As an analytical chemist, I'm always ensuring my glassware is thoroughly clean before I start an analysis. However, my supervisor always states that using ultrasonic bath to clean volumetric glassware damages its calibration, rendering it imprecise for analytical usage. Does that hold true, or is it okay to use an ultrasonic cleaner?
According to technical information for volumetric measurement provided by Brand, it is acceptable to use an ultrasonic bath.
Both glass and plastic labware may be cleaned in an ultrasonic bath. However, direct contact with the sonic membranes must be avoided.
For gentle treatment of labware, clean immediately after use – at low temperatures, with brief soaking times, and at low alkalinity. Glass volumetric instruments should not be exposed to prolonged immersion times in alkaline media above 70 °C, as such treatment causes volume changes through glass corrosion, and destruction of graduations.
If your supervisor is unconvinced by Brand's guidance on this (as supplied by Loong in his answer), you could always test the effect of ultrasonic cleaning directly:
Take, say, six volumetric flasks, and weigh the amount of water each holds when filled to the line. Then subject three to several cycles of ultrasonic cleaning (the other three can be left to sit in the ultrasonic cleaning solution, but without turning the machine on), dry all six, and repeat the weighing measurement. Determine if the before-and-after difference for the ultrasonically cleaned flasks is significantly different from that seen in the control flasks.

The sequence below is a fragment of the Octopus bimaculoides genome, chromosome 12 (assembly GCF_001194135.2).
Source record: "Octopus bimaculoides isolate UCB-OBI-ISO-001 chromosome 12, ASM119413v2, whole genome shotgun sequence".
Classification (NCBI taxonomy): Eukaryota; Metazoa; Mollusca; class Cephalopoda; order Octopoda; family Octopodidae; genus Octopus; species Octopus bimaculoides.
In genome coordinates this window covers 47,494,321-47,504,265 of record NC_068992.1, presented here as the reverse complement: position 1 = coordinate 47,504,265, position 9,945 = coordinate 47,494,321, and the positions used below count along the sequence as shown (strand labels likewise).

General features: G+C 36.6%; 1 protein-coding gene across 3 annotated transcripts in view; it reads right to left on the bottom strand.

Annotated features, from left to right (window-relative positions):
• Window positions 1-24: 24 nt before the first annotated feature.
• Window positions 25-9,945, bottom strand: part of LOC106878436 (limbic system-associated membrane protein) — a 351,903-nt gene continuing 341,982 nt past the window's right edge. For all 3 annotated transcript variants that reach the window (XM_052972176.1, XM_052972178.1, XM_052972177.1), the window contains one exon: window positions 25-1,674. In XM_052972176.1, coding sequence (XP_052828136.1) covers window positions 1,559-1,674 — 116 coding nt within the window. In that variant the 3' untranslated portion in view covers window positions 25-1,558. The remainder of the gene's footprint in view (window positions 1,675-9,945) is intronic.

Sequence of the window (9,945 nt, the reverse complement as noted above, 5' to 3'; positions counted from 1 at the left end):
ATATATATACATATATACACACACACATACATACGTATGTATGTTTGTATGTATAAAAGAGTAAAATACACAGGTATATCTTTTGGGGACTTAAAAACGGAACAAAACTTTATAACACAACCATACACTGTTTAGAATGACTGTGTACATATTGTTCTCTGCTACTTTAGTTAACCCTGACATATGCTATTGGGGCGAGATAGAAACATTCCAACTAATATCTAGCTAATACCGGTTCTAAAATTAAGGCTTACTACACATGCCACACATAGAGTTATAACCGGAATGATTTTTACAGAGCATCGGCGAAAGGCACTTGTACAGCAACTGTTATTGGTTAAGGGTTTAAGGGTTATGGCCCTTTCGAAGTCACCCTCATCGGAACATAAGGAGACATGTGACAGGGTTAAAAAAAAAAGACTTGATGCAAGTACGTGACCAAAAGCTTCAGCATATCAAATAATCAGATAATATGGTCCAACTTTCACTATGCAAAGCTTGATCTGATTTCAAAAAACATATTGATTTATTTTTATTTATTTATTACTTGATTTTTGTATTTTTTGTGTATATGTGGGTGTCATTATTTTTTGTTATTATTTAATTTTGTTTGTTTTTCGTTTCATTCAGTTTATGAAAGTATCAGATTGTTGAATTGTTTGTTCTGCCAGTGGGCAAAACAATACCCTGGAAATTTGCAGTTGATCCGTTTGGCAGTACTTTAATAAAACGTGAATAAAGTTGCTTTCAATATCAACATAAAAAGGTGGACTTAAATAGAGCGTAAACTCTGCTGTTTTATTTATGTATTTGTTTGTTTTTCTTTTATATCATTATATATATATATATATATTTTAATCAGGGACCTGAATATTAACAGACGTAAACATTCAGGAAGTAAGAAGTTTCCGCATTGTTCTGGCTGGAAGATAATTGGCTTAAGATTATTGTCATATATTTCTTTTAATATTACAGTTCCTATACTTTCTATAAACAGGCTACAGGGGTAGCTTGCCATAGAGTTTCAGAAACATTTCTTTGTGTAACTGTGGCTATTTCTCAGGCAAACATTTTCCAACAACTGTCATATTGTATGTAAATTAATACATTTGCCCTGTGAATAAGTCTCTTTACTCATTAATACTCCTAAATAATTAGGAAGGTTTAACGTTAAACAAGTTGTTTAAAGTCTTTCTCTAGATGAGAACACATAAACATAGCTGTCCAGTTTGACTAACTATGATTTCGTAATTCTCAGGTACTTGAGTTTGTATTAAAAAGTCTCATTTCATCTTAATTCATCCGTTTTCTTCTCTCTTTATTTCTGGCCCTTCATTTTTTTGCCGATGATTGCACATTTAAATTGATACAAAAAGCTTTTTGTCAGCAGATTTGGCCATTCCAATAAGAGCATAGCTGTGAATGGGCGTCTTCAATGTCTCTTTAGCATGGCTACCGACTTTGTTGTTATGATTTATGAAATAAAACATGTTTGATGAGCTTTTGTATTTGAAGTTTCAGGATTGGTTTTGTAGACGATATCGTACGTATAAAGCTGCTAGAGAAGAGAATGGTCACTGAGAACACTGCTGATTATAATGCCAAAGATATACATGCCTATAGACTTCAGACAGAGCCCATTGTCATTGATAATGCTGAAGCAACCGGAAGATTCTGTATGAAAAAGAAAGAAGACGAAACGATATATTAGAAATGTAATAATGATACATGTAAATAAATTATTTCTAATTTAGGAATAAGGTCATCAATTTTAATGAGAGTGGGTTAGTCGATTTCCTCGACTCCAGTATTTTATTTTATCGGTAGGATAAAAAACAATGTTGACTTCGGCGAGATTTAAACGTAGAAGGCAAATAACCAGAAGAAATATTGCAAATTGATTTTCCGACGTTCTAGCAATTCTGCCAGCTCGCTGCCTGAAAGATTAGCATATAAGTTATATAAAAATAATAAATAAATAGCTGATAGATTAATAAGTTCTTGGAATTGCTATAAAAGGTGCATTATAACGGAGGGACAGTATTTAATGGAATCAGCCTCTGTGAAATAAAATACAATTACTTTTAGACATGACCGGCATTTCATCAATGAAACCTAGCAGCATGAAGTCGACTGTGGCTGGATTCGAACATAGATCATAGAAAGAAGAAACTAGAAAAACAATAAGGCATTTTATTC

While the control flasks do control for temperature differences between the before-and-after measurements, it would be cleaner if you could do the before-and-after measurements at the same temperature. That way the only difference you see should be random experimental error plus any systematic differences due to cleaning.
[Or more simply, if your boss is unconvinced by Brand's guidance, you could ask Brand if they could supply their test data on the effect of sonication.]
EDIT, BASED ON COMMENTS: If cumulative damage is the concern, then one could always employ an accelerated wear technique. In this case, one would increase the sonication time until it matched the total sonication time anticipated over the lifetime of a volumetric flask. E.g., if standard cleaning time is 20 minutes, and glassware is typically cleaned 600 times, then one could leave it in the sonicator continuously for 8 days (assuming the sonicator wouldn't be damaged by this). If you don't have a spare sonicator, you could do this over four successive weekends. Or perhaps one weekend would be sufficient to satisfy your manager.
Note that this accelerated wear technique is a standard method used in product testing -- e.g., if you have a part that over its, say, 10-year lifetime is expected to be flexed no more than 10,000 times, then you put it in a device that does those 10,000 flexes over a very short period of time (or does sufficient flexes on several parts to determine a mean time to failure).